Hi all. I did the translation, and it came from China Times, which is a big newspaper here in Taipei. I also found a couple of chinese blogs that corroborate the China Times version pretty closely. So, there it is for what it’s worth.

June 8, 2005 @ 8:46 pm | Comment

So, first the Chinese government buses in anti-Japanese demonstrators and provides them with signs. Then, days later, the government arrests anti-Japanese demonstrators and sentences them to 5 years in prison.

June 8, 2005 @ 9:03 pm | Comment

the full text of the sms message can be found 1/3 of the way down this post:

the measure of the severity of a ‘crime’ is not the action, but the consequences. if someone tosses a cigarette butt away, then there may be a small fine; if the cigarette butt starts a fire that annhilates five million acres of forest land with losses of dozens of lives, a much more severe penalty can be expected.

the most extensive discussion on the tang ye case is by liu shiaobo, president of independent china PEN, in chinese:

June 8, 2005 @ 9:06 pm | Comment

Kill a chicken to scare the monkey! Perhaps he is, in part, a representative victim to: scare the populace from spreading “rumors” via the internet; insure that some mid-level bureaucrats get a promotion for cracking down on the enemy du jour; illustrate the swift and sure punishment of the party towards those it chooses to focus on, rightly or wrongly!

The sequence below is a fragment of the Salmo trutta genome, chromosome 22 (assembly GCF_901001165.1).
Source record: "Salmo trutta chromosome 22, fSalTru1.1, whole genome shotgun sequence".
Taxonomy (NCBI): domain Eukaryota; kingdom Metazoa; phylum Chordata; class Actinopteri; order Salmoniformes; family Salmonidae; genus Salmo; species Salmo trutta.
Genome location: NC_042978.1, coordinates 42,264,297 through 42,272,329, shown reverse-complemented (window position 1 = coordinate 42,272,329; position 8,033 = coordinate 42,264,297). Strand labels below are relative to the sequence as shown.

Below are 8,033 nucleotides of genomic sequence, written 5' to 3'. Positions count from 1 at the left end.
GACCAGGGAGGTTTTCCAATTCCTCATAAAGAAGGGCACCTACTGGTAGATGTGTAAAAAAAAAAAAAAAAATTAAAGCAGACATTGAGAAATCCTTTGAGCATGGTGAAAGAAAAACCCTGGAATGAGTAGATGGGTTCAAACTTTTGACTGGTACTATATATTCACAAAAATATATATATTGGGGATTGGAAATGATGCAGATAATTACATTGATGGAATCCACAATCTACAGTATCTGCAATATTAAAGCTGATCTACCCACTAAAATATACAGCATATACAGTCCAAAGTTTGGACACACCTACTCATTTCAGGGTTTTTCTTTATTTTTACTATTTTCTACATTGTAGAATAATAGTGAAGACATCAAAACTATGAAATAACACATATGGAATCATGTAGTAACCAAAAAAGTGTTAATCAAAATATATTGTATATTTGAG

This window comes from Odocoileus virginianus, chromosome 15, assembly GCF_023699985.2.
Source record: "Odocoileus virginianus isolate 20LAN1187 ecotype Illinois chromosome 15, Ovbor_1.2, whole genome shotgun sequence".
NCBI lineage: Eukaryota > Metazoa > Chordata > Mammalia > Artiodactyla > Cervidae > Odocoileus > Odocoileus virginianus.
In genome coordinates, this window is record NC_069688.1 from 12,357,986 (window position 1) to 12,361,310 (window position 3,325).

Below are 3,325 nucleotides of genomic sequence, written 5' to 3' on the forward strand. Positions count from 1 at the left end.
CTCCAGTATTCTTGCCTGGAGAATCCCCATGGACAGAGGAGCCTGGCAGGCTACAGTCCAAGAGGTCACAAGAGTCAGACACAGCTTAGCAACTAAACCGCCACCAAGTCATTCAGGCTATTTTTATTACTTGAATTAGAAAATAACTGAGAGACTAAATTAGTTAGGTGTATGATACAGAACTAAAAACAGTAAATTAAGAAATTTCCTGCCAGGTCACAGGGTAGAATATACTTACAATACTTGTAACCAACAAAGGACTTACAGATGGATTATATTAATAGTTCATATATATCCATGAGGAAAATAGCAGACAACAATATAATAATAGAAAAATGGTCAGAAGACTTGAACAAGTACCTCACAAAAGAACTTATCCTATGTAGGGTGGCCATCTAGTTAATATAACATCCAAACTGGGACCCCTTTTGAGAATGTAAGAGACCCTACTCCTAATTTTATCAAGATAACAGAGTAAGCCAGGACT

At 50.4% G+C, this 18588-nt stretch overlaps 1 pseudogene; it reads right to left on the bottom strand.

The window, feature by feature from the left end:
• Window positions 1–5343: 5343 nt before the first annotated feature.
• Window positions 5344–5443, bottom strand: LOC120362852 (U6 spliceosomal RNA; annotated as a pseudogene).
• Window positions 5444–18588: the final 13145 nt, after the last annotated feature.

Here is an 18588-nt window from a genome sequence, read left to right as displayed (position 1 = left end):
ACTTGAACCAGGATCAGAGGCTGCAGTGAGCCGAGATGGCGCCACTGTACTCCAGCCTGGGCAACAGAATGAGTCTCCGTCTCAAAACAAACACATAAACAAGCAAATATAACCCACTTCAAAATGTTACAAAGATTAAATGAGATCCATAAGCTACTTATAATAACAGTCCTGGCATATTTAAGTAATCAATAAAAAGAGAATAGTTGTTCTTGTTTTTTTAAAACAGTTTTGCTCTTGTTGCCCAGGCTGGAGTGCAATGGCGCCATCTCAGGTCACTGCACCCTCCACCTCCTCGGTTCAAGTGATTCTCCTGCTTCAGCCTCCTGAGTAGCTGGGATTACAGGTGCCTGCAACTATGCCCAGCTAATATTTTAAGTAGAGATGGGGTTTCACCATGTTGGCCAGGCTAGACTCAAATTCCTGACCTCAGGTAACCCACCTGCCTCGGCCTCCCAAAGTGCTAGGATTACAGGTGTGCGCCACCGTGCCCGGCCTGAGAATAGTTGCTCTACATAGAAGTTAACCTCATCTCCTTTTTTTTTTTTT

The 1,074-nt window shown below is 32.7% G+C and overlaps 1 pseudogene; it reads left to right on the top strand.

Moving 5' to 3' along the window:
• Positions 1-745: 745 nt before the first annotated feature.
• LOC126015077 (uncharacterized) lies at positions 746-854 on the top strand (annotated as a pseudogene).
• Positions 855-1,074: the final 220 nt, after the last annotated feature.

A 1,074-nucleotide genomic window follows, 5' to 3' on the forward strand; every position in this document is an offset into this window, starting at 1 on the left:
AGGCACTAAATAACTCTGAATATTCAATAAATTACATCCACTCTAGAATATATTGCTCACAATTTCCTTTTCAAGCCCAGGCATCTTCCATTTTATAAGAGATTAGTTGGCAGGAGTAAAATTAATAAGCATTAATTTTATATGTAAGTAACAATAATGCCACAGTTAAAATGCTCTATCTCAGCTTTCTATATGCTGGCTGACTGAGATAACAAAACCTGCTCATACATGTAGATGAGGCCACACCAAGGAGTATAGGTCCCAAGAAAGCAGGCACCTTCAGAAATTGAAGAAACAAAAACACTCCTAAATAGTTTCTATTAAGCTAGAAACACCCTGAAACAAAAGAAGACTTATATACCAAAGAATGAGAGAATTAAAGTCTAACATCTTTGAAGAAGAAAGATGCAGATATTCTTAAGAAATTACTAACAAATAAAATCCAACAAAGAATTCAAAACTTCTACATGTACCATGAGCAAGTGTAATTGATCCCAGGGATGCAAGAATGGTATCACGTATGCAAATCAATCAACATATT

June 8, 2005 @ 10:20 pm | Comment

Exactly. “Killing the chicken to scare the monkey” was exactly what I was thinking when I read this story. The Chinese government wants to extend their power into the digital realm, but they know that it is impossible to punish every infraction, so they choose to come down hard on a few random individuals to scare everyone else into self-surveillance.

To a much lesser degree, the same principle is at play when record companies bring lawsuits against individual students for illegally downloading music off the internet. The culperibility of those they sue are not any greater than millions of others, but in a way that’s the point — they want even casual users to feel unsettled.

June 9, 2005 @ 12:30 am | Comment

‘sedition’ via sms?

Richard at the Peking Duck has pointed to a post noting that a white-collar worker in Shanghai has been sentenced to five-years for sending out material via cellphone (short message service, SMS) ahead of the anti-Japanese demonstration:A 25 year old

June 9, 2005 @ 1:29 am | Comment

Good god, what kind of country are we living in. If it’s true then Conrad’s right.

Nice government.

June 9, 2005 @ 3:04 am | Comment

Not much different than the 100 Flowers Bloom” campaign of Mao. Lead the bad apples out of their cover, then chop them up.

June 10, 2005 @ 8:45 pm | Comment

And I know people who actually admire Mao for that, Pete. They see it as proof of his genius in stopping “enemies” before they could threaten him.

June 10, 2005 @ 9:21 pm | Comment